Information processing in the central nervous system (CNS) during periods of rest is crucial for lasting memories but the precise off-line neuronal population activity that contributes to long-term memory formation remains unclear. This pattern of neuronal activity during rest triggers transcription of immediate early genes such as activity regulated cytoskeletal gene (Arc). We compared the active neuronal population in the lateral amygdala of C57BL/6J mice during fear conditioning and rest periods using a large scale imaging technique, Arc cellular compartment analysis of temporal activity by fluorescence in situ hybridization (catFISH). We found that the neuronal population transcribing Arc during fear conditioning was more similar to that the population transcribing Arc after fear conditioning than before fear conditioning. The overlapping population was larger in conditioned mice that acquired associative memory than in unshocked mice and in latent inhibited mice that received shocks but did not form associative memory. Moreover, these results were confirmed using Arc/Homer 1a catFISH. Our findings indicate that Arc is preferentially transcribed in neurons that are active during fear conditioning after associative learning. This preferential transcription may contribute to the formation of long-lasting memory.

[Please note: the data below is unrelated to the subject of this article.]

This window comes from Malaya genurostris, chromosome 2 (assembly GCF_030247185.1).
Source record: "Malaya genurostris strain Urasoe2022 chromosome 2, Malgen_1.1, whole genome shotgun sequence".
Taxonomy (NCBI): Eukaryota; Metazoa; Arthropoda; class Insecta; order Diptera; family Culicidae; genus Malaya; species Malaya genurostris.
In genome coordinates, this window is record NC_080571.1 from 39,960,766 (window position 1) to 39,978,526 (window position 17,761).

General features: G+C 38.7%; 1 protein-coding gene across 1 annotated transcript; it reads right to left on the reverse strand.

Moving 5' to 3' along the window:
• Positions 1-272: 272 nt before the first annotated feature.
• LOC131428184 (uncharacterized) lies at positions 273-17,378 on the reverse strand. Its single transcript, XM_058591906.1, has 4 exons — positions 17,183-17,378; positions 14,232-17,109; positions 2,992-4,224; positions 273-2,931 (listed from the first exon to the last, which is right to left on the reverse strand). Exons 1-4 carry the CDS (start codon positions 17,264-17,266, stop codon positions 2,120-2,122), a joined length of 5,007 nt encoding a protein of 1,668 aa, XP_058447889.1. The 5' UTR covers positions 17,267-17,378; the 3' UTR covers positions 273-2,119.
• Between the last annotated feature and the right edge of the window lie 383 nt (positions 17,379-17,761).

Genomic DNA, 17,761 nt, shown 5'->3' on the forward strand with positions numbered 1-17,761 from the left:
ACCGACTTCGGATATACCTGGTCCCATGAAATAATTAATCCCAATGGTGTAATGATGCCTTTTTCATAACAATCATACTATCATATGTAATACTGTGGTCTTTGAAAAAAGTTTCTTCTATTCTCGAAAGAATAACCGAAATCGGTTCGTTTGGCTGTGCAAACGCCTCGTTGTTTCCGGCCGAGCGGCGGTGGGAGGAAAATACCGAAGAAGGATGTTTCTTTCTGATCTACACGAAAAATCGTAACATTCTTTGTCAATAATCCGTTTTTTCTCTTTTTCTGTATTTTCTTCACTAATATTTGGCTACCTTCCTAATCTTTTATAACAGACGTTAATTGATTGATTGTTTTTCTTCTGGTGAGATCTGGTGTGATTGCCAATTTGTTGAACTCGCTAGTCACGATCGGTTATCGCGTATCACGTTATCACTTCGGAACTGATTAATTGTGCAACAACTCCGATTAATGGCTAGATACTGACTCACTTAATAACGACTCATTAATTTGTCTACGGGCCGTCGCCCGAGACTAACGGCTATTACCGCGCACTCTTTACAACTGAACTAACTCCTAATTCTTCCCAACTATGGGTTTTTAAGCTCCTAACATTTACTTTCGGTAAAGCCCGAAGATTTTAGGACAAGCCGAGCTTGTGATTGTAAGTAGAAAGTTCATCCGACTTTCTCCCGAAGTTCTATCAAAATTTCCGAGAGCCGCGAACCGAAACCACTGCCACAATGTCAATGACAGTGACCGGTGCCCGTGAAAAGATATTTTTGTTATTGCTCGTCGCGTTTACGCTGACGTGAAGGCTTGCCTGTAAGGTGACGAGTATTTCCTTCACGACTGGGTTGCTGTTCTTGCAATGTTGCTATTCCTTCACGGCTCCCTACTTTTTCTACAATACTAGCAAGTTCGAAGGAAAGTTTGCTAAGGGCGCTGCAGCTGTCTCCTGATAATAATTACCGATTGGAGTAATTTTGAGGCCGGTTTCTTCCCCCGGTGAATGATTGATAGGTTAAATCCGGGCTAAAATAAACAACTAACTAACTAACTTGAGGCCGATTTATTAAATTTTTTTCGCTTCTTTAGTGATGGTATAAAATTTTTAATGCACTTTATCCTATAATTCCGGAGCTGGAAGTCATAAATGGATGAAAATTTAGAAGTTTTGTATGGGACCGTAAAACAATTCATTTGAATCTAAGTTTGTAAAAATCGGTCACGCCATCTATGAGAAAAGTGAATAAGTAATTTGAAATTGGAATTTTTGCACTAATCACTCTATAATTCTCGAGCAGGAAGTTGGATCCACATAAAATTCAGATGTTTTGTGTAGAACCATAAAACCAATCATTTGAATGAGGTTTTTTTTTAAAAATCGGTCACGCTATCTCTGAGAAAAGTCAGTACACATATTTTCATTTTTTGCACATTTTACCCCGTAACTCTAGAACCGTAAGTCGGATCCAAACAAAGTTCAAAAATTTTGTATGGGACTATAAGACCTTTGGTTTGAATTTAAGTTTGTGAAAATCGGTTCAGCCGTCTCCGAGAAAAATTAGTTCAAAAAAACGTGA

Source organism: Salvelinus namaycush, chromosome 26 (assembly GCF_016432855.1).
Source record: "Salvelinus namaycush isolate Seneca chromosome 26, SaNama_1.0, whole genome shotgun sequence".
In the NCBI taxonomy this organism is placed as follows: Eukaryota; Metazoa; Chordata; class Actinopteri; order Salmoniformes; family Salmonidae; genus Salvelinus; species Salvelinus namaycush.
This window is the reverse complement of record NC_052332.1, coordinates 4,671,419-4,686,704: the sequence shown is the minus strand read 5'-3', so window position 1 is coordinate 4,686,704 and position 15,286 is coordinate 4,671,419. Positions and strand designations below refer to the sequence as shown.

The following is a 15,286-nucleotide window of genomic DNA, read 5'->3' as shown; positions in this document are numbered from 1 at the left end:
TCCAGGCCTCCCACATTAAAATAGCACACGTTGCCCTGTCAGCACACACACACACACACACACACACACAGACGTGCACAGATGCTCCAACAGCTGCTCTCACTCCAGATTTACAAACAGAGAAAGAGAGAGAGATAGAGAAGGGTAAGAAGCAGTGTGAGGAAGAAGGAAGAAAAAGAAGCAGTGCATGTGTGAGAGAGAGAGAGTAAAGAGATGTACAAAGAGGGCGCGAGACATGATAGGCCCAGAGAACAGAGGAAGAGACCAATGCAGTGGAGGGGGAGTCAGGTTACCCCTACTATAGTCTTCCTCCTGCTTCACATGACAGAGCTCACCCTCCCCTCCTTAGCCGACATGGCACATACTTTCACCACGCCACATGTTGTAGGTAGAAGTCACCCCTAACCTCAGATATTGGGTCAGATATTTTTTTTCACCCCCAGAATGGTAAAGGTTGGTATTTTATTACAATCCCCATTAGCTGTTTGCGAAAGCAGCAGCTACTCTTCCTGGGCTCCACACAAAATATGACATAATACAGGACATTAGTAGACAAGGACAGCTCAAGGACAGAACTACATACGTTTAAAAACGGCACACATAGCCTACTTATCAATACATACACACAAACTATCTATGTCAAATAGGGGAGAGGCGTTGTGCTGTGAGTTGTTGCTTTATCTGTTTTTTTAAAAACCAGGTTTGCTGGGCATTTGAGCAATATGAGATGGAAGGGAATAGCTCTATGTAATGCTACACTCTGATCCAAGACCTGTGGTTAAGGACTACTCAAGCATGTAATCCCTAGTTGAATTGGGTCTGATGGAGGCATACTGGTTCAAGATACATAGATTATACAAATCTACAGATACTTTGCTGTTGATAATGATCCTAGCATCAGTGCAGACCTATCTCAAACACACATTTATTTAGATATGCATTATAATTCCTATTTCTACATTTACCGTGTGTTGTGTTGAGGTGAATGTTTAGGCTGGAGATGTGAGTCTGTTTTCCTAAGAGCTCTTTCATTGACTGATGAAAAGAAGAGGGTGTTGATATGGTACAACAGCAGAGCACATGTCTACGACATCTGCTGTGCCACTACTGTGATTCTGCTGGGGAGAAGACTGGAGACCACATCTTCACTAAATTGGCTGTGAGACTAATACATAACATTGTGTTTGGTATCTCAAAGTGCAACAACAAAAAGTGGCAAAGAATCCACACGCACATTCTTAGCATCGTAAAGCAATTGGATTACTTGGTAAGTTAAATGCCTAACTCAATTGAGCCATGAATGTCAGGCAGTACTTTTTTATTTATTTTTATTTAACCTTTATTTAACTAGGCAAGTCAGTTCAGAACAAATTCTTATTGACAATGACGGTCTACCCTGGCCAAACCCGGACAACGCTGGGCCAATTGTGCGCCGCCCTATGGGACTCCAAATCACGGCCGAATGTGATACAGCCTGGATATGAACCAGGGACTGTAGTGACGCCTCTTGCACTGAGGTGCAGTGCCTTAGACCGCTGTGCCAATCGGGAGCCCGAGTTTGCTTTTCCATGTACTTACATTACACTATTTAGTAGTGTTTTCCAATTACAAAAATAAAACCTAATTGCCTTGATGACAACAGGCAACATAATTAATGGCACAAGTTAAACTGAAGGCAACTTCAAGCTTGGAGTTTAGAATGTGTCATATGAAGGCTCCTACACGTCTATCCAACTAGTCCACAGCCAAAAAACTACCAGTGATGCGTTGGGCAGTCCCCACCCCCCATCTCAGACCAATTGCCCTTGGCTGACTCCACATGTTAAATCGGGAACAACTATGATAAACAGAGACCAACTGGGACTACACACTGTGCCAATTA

Copyright © 2011 Elsevier Inc. All rights reserved.